February 6, 2014 – According to NASAA (the North American Securities Administrator’s Association), their members performed over 1,000 audits of Investment Advisers in the first six months of 2013, resulting in over 6,000 deficiencies! The Syndicate, in its effort to proactively assist its members and provide education on business and regulatory matters, would like to direct your attention to an information website provided by the Missouri Securities Division for RIA’s and IAR’s. The website provides information about common deficiencies and how to avoid them and can be found here. Having private counsel available by phone or in person during the audit and reviewing key information provided in the pre-audit packets regulators provide for most not-for-cause audits is also wise. Audits can be stressful and time consuming, but being prepared will play a big role in reducing the stress and helping you reduce the potential number of deficiencies.
Too many small and mid-size investment advisory firms fail to adequately self-audit. There – I said it. Do you agree with me?
There was much debate and wrangling over the SEC to state regulatory transition prompted by the Dodd-Frank Act. The state regulators vowed that they had the capacity to regulate and audit the over 3,000 mid-sized RIA’s that came under their purview with the increase in the SEC AUM threshold. And they have been living up to their vow. As such, small to mid-size independent RIA’s are more likely to be subjected to a routine exam. In just the first six months of 2013, state regulators conducted over 1,000 audits, finding over 6,000 deficiencies. In my experience, the vast majority of these firms fail to retain outside legal counsel for routine guidance, to assist with self-audits, or to step in quickly when the regulators arrive at the front door.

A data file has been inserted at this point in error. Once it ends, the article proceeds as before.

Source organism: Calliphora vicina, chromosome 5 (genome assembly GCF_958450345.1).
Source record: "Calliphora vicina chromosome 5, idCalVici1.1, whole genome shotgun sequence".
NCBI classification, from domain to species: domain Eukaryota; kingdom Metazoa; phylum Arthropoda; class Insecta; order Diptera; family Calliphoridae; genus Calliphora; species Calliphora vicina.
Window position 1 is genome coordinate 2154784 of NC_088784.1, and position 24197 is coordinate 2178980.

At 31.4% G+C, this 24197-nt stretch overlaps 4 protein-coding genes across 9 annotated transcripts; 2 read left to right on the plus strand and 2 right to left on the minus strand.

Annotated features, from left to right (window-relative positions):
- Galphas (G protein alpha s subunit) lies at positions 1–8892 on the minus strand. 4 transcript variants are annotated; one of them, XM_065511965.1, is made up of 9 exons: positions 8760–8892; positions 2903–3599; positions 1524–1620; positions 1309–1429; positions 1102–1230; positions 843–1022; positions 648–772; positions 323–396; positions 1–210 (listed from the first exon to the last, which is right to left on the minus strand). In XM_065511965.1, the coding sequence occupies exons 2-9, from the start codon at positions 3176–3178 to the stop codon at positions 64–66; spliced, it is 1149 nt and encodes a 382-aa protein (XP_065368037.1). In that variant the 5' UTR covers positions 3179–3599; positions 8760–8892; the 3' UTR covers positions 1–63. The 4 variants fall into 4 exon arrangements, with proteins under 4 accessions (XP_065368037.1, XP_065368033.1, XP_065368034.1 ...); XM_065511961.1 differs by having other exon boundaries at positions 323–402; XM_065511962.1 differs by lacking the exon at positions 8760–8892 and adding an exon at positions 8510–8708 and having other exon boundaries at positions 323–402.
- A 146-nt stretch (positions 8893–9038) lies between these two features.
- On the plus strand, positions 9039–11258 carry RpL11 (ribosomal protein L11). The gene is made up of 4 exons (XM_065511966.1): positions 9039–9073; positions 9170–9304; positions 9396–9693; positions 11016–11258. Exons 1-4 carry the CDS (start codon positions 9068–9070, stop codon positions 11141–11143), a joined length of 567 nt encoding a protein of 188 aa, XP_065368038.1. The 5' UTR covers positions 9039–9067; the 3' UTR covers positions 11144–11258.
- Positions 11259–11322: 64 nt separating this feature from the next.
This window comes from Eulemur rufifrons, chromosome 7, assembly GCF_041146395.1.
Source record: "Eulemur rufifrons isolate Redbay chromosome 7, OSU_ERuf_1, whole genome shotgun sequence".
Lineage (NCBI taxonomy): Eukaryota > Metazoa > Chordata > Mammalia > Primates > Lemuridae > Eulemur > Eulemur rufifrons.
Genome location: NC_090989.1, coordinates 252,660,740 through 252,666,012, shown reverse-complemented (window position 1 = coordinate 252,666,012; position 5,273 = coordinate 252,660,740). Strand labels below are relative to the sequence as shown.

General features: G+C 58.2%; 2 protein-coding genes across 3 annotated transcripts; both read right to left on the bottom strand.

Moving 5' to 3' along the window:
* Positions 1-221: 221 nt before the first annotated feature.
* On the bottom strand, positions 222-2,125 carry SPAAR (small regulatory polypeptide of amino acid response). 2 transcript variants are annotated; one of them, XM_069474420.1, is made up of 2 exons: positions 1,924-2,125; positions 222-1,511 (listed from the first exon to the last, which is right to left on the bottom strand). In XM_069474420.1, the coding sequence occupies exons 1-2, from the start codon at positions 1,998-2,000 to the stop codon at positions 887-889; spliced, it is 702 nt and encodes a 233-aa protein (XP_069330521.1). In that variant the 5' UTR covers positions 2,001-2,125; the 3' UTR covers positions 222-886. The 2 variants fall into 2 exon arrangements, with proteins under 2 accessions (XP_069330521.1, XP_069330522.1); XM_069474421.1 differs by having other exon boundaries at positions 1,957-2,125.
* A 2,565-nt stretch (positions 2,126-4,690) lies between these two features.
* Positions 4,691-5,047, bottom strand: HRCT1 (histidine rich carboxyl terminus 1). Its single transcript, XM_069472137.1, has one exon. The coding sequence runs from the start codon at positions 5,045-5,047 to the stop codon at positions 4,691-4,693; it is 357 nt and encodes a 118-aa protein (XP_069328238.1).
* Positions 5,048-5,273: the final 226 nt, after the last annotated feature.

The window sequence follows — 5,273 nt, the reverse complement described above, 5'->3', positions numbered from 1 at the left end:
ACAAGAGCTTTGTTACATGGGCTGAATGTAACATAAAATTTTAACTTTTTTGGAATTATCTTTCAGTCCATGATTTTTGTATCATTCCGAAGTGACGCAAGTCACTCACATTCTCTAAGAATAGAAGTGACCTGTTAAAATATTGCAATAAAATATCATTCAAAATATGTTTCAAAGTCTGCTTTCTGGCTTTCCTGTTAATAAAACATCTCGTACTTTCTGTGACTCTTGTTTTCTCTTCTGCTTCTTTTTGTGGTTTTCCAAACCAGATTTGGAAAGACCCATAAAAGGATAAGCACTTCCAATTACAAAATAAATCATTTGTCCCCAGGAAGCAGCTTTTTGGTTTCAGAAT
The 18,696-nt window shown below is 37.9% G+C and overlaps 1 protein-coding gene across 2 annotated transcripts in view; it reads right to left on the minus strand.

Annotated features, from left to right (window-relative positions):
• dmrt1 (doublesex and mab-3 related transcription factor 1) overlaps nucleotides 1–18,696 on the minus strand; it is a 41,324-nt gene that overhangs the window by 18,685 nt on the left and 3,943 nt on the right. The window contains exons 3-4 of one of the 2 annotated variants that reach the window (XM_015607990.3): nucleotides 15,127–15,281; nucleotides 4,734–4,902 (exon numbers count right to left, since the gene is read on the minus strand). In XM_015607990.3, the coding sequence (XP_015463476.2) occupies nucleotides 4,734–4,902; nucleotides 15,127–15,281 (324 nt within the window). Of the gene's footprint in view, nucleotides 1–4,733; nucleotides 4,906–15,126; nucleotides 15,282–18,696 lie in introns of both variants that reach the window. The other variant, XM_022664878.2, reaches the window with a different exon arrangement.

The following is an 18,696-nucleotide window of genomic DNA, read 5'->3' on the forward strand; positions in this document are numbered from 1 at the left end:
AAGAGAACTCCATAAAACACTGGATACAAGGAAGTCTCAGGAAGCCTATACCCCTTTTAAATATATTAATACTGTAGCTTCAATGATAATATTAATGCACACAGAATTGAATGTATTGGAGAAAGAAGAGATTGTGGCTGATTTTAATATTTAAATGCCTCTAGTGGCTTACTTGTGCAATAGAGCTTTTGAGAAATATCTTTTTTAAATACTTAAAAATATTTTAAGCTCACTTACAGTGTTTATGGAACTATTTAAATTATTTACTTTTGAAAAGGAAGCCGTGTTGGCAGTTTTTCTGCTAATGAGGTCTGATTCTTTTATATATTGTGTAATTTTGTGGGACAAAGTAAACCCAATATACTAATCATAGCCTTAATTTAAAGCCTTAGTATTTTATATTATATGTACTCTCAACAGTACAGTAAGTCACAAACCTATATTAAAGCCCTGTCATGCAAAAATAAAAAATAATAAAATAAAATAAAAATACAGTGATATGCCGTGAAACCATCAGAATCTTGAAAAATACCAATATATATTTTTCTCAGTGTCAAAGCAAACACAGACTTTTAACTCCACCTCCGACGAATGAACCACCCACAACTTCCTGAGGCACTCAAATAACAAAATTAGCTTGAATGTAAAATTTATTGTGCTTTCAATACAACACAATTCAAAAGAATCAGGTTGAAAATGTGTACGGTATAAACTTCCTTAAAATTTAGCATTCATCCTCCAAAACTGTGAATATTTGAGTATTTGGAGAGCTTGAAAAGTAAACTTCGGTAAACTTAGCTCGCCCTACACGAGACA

A couple of years back, my law firm represented an investment advisor representative whose small satellite office was subjected to a routine state exam. The regulators found a myriad of problems a self-audit would have discovered. Rather than accepting responsibility for the exam deficiencies, the RIA threw the representative under the bus and blasted him on his U-5. An arbitration panel subsequently awarded our client almost $3.5 million. Regular counsel and self-exams would have been a lot less expensive.
Not long after that case, I served as an expert witness for an investor whose representative steered her towards unregistered securities purportedly backed by real estate in England. The small RIA’s CCO couldn’t even define a security during the hearing. A more robust audit program would have unveiled the representative’s arguably well-intentioned but utterly ignorant advice regarding the investment contracts.
So my admittedly self-serving advice is this: if you are a small or mid-sized RIA, budget for consistent legal advice and self-exams. Saving a buck on compliance isn’t even “penny wise”.